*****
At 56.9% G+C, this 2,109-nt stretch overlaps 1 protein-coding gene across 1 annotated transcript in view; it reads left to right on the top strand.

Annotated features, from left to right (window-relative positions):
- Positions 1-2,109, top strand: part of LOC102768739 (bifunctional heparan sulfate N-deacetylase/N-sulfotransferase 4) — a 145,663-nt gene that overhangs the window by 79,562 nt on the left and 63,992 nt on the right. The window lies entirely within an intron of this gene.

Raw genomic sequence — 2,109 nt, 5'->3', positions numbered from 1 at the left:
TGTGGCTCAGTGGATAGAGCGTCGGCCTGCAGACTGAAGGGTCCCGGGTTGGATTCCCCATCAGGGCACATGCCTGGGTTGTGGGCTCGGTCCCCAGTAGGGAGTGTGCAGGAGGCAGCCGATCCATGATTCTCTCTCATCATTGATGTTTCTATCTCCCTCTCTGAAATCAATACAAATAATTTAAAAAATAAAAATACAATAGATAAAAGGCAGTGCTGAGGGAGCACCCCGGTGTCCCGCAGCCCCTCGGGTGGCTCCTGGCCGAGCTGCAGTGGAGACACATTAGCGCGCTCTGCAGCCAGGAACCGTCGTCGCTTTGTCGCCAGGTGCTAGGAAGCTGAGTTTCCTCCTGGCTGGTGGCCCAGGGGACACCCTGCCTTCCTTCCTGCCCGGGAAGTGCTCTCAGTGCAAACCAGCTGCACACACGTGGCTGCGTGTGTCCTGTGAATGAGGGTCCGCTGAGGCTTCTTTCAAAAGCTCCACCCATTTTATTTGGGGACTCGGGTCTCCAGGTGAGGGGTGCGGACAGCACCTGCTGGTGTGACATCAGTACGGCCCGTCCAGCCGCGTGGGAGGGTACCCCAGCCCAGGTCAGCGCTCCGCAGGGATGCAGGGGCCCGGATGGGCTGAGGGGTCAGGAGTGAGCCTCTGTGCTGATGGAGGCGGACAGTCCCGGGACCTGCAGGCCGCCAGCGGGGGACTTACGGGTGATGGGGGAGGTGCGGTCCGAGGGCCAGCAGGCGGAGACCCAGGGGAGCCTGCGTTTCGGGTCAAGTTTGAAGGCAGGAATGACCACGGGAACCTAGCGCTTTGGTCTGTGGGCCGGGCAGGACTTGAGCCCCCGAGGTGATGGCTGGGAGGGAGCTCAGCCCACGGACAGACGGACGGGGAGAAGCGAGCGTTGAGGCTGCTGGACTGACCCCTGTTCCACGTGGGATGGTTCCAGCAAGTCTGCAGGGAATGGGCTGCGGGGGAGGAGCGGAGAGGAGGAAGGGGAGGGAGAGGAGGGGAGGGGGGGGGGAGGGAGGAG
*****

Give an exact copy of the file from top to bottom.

At 56.9% G+C, this 2,109-nt stretch overlaps 1 protein-coding gene across 1 annotated transcript in view; it reads left to right on the top strand.

Annotated features, from left to right (window-relative positions):
- Positions 1-2,109, top strand: part of LOC102768739 (bifunctional heparan sulfate N-deacetylase/N-sulfotransferase 4) — a 145,663-nt gene that overhangs the window by 79,562 nt on the left and 63,992 nt on the right. The window lies entirely within an intron of this gene.

Raw genomic sequence — 2,109 nt, 5'->3', positions numbered from 1 at the left:
TGTGGCTCAGTGGATAGAGCGTCGGCCTGCAGACTGAAGGGTCCCGGGTTGGATTCCCCATCAGGGCACATGCCTGGGTTGTGGGCTCGGTCCCCAGTAGGGAGTGTGCAGGAGGCAGCCGATCCATGATTCTCTCTCATCATTGATGTTTCTATCTCCCTCTCTGAAATCAATACAAATAATTTAAAAAATAAAAATACAATAGATAAAAGGCAGTGCTGAGGGAGCACCCCGGTGTCCCGCAGCCCCTCGGGTGGCTCCTGGCCGAGCTGCAGTGGAGACACATTAGCGCGCTCTGCAGCCAGGAACCGTCGTCGCTTTGTCGCCAGGTGCTAGGAAGCTGAGTTTCCTCCTGGCTGGTGGCCCAGGGGACACCCTGCCTTCCTTCCTGCCCGGGAAGTGCTCTCAGTGCAAACCAGCTGCACACACGTGGCTGCGTGTGTCCTGTGAATGAGGGTCCGCTGAGGCTTCTTTCAAAAGCTCCACCCATTTTATTTGGGGACTCGGGTCTCCAGGTGAGGGGTGCGGACAGCACCTGCTGGTGTGACATCAGTACGGCCCGTCCAGCCGCGTGGGAGGGTACCCCAGCCCAGGTCAGCGCTCCGCAGGGATGCAGGGGCCCGGATGGGCTGAGGGGTCAGGAGTGAGCCTCTGTGCTGATGGAGGCGGACAGTCCCGGGACCTGCAGGCCGCCAGCGGGGGACTTACGGGTGATGGGGGAGGTGCGGTCCGAGGGCCAGCAGGCGGAGACCCAGGGGAGCCTGCGTTTCGGGTCAAGTTTGAAGGCAGGAATGACCACGGGAACCTAGCGCTTTGGTCTGTGGGCCGGGCAGGACTTGAGCCCCCGAGGTGATGGCTGGGAGGGAGCTCAGCCCACGGACAGACGGACGGGGAGAAGCGAGCGTTGAGGCTGCTGGACTGACCCCTGTTCCACGTGGGATGGTTCCAGCAAGTCTGCAGGGAATGGGCTGCGGGGGAGGAGCGGAGAGGAGGAAGGGGAGGGAGAGGAGGGGAGGGGGGGGGGAGGGAGGAG